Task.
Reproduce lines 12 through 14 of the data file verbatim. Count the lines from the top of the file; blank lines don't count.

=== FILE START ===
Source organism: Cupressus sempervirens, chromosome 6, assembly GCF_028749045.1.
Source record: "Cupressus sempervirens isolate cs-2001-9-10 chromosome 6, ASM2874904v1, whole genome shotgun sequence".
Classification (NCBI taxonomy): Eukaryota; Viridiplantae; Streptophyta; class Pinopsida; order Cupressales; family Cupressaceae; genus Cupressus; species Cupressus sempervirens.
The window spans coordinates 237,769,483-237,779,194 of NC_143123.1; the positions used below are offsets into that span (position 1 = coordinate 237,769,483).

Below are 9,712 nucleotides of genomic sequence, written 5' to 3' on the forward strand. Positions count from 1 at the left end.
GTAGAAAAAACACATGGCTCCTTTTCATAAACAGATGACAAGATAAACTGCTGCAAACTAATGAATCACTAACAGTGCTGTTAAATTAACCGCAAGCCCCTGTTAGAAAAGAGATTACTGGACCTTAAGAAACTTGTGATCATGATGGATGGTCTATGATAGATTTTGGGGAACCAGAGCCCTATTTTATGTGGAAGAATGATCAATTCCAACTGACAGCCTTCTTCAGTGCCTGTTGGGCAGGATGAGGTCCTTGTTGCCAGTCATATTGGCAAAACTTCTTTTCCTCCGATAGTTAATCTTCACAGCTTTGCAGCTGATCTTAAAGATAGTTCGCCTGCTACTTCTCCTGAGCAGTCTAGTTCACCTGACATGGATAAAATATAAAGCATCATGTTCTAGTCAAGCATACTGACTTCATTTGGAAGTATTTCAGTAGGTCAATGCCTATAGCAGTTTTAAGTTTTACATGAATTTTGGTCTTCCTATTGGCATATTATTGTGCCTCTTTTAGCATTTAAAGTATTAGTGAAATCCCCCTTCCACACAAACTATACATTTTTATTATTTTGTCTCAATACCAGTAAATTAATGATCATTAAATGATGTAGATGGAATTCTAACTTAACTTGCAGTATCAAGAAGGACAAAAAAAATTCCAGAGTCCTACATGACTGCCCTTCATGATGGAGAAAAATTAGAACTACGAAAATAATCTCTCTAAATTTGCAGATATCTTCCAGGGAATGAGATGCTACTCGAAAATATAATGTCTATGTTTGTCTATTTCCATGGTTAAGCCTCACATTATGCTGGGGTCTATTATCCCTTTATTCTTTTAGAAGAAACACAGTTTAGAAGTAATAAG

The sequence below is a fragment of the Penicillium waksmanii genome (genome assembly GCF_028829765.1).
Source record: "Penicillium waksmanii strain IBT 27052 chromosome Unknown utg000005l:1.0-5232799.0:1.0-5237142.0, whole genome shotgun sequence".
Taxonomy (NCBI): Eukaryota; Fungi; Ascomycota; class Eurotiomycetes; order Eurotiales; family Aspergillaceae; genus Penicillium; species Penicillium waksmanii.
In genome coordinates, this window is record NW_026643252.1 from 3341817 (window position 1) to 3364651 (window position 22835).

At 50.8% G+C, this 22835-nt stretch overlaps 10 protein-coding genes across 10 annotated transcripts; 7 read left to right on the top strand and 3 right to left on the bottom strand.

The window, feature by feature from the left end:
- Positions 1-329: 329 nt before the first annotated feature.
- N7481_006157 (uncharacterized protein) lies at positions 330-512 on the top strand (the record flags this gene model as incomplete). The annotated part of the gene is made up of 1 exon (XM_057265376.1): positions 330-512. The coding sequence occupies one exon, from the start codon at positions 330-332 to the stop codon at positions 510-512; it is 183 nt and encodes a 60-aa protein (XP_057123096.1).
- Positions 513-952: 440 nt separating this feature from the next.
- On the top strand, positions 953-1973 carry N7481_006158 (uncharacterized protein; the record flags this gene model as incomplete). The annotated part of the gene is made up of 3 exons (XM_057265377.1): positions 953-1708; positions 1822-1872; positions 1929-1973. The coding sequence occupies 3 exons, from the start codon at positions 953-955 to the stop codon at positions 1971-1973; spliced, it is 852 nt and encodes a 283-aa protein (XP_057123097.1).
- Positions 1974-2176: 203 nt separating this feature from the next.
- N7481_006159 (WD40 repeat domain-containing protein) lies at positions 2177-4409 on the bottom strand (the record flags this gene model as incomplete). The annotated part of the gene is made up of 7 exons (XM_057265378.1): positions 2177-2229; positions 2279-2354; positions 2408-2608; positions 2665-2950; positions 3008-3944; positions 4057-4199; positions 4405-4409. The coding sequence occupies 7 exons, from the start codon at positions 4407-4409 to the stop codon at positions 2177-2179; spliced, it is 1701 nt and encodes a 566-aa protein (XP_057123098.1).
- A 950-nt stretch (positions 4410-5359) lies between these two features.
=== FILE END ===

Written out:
The window, feature by feature from the left end:
- Positions 1-329: 329 nt before the first annotated feature.
- N7481_006157 (uncharacterized protein) lies at positions 330-512 on the top strand (the record flags this gene model as incomplete). The annotated part of the gene is made up of 1 exon (XM_057265376.1): positions 330-512. The coding sequence occupies one exon, from the start codon at positions 330-332 to the stop codon at positions 510-512; it is 183 nt and encodes a 60-aa protein (XP_057123096.1).